If a polyp is detected on a virtual colonoscopy, the person still needs to have an actual colonoscopy to remove it. “When it comes down to it, a true colonoscopy can’t be replaced by any other procedure,” said Dr. Levinson.
Who Needs a Colonoscopy?
Anyone 50 and over definitely should have a colonoscopy, even if they have no symptoms of the disease. If no polyps are detected, they can be retested every 5-10 years.
“If a person has had a colon or rectal cancer already treated, they will require follow-up colonoscopies on a regular basis,” said Dr. Levinson. “Anyone who has had a family member with polyps, especially first-degree relatives—such as a mother, father, sister or brother—will also require colonoscopies on a more frequent basis.”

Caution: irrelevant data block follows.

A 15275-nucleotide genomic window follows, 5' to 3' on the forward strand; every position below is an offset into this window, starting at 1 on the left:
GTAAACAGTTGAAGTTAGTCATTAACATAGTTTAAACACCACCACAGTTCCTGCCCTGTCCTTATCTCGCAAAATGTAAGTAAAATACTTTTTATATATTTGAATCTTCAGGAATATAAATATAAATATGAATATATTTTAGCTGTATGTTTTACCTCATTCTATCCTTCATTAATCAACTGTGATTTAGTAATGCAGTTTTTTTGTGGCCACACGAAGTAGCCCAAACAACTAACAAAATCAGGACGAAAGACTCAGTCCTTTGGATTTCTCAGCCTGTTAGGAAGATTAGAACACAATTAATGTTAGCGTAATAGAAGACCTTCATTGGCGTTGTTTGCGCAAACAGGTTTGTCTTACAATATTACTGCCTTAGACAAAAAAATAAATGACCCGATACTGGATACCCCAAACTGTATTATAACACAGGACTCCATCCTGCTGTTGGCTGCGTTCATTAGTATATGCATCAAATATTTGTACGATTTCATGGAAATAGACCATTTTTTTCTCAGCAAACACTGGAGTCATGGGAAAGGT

Individuals who have diseases like inflammatory bowel disease (ulcerative colitis, Crohn’s disease) also need to get tested more frequently, as do those who have had radiation to the colon or rectum for other health issues.
People displaying symptoms should definitely be tested as well; these can include changes in bowel habits (diarrhea and/or constipation) over a period of days to weeks, rectal bleeding, diffuse or localized abdominal pain, or unexplained weight loss and loss of appetite.
One thing to note is that those who eat a high-fiber diet should still be screened, especially if they fit into any of these other categories.
“There is not one bit of evidence to show that colon or rectal cancers are caused by or affected by diet,” said Dr. Levinson, debunking the belief that high-fiber diets reduce these types of cancer. “I’m not saying that a high-fiber diet isn’t good for the GI system in general, but it does not lower the incidence of these cancers.”